1. The Holy Year of 2000, when the Church will celebrate the Second
Millennium of the birth of Jesus, her Lord and Saviour, is a "year of
jubilee" and also a "liturgical year". These two aspects cannot
be separated, but must vivify that unique period of time in which the
chronological date, inherent in the number 2000, and the mystical date, that of
the sacramental celebration of the mystery of Christ, are harmoniously welded
The Jubilee Year in Scripture
2. It is usual, when discussing witht he faithful the significance of the
values of a "holy year", to refer to the institution of the
"jubilee year" of the the people of Israel. According to Leviticus
every fiftieth year, that is the year after "seven weeks of years"
(Lv 25:8), was a kind of great sabbatical year: the land was to rest, thus it
remained untilled; fields and houses which had been sold returned to their
previous owners; slaves were liberated and insolvent debtors were freed from
Te institution of the "jubilee year" was inspired by principles of
social justice which recalled the origins of Israel when the Promised Land was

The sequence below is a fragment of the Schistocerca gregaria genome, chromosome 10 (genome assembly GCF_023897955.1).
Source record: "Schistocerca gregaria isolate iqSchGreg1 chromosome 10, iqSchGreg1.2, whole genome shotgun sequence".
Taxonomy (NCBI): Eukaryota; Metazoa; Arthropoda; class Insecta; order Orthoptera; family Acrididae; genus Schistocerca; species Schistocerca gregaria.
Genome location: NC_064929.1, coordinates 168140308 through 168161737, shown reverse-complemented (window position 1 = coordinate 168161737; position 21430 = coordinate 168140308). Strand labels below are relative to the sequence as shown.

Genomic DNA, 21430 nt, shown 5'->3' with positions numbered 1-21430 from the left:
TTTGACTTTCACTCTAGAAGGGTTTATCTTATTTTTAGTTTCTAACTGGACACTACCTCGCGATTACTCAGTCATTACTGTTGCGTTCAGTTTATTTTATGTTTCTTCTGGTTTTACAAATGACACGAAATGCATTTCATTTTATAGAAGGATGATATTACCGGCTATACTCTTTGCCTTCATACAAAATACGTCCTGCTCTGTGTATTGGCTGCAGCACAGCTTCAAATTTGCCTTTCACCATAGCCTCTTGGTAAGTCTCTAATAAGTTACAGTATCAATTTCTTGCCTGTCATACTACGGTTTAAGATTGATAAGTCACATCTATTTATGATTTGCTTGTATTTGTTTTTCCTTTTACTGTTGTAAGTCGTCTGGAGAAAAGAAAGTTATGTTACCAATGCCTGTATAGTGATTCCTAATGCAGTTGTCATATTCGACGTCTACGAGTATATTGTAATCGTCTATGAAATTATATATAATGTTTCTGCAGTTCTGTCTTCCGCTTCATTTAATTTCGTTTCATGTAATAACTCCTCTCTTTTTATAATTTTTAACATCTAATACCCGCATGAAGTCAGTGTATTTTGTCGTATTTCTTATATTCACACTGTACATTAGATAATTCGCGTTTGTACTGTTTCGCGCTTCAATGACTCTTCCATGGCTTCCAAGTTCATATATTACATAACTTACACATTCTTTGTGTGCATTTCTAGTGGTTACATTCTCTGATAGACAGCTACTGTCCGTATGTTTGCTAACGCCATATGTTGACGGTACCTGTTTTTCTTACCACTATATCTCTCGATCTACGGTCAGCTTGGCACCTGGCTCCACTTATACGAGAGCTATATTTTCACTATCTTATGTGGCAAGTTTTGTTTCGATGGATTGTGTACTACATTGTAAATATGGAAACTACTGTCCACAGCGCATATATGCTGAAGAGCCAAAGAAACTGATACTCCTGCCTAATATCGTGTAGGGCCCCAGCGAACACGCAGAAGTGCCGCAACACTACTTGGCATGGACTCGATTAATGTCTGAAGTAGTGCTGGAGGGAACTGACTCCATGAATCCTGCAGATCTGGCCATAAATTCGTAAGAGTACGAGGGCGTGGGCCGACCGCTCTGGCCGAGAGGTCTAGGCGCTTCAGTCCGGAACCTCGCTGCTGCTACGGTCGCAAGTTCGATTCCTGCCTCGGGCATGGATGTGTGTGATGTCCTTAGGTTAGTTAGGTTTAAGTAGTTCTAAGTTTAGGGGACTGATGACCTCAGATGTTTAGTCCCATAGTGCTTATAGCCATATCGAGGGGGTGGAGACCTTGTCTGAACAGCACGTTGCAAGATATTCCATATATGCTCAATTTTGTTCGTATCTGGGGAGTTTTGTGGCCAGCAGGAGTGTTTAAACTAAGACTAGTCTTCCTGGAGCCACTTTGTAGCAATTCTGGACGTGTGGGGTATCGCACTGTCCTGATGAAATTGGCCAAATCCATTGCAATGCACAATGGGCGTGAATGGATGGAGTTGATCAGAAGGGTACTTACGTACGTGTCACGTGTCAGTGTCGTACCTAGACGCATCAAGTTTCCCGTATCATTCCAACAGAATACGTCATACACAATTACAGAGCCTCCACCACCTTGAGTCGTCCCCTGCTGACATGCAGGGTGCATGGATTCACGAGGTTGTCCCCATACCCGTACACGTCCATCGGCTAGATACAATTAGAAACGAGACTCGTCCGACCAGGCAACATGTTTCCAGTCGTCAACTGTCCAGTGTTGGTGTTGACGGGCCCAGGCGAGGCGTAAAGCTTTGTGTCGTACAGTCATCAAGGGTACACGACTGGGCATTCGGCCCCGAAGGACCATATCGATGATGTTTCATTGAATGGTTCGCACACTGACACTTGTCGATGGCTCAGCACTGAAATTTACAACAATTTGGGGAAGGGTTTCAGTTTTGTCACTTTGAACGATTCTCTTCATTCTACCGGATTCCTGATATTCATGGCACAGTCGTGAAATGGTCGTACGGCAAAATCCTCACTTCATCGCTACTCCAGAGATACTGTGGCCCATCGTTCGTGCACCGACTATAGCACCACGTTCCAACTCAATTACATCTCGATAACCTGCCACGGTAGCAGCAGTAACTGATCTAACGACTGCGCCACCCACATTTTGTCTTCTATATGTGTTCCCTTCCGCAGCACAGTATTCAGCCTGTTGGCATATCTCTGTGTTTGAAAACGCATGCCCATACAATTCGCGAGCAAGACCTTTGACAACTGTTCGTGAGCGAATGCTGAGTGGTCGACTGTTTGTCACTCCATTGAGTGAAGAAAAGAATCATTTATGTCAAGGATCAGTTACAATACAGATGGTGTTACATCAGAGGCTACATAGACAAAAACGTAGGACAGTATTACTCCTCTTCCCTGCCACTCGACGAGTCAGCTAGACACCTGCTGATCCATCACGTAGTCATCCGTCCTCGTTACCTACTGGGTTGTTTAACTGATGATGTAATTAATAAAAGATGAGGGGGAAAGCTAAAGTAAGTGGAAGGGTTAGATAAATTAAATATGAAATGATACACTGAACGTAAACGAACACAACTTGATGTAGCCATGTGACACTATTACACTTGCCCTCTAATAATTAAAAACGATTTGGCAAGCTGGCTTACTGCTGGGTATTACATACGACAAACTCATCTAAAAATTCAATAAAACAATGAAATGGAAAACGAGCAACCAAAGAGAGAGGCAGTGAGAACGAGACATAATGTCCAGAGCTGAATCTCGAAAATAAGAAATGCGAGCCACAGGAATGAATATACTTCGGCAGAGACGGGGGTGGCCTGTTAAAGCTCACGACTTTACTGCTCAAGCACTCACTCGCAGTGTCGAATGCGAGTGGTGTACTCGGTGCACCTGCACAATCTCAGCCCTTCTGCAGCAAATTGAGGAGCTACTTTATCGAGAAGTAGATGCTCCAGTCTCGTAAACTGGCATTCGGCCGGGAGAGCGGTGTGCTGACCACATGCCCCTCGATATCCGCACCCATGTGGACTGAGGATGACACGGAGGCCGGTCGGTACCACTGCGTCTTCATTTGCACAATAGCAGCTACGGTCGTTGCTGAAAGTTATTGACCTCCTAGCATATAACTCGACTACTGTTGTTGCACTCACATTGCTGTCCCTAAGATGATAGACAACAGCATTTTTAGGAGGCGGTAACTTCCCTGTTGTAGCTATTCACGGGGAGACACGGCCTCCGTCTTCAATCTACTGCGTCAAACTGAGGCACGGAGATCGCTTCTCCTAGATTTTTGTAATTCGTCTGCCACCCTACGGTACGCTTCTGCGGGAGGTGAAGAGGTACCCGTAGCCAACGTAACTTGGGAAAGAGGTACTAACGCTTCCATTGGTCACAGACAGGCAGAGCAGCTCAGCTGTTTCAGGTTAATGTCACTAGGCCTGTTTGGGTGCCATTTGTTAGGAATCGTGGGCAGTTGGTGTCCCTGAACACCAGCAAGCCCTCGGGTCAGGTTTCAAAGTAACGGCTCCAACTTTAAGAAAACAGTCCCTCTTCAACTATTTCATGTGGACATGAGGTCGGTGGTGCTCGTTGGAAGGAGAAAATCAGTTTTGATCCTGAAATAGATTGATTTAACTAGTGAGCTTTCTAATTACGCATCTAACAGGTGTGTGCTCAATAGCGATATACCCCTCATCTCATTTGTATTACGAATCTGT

divided between the twelve tribes (cf. Gs 13-21): the land, as it belonged to
God, could not be sold in perpetuity; the initial parcelling out of the land
could not be simply abolished by a few people accumulating it over a period of
time; the Hebrews, freed by God from slavery in Egypt, could not be slaves of
3. The celebration of the "holy year" also recalls the "year
of grace" inaugurated by Jesus in the Synagogue of Nazareth (cf. Lk 4:16-20),
and the "year of mercy" which the vinedresser asks of the master in
the hope that the sterile fig would bear fruit (cf. Lk 13:5-9).
Jesus is, in fact, the Messiah, the Lord's Anointed who, according to the
prophetic word was "sent to announce a joyful message to the poor (...) and
to preach a year of favour" (Lk. 4:18-19); (cf. Is 61:1-2).
Jesus is also, obviously, the vinedresser of the parable who asks the master
- the Father, rich in mercy (cf. Eph 2:4), for a "year of mercy" in
the hope that the sterile fig - man, unfaithful to the Covenant - would bring
forth the fruit of holiness and justice.
The year 2000, marked wityh that great sign of being the Second Millenium
from the birth of the Messiah Saviour, is that "year of grace", that
"year of mercy", always available, in which man is called to receive
the joyful message and be converted to God. If he does not welcome the Word and
be converted, there will be no year of grace, no year of mercy, no jubilee year.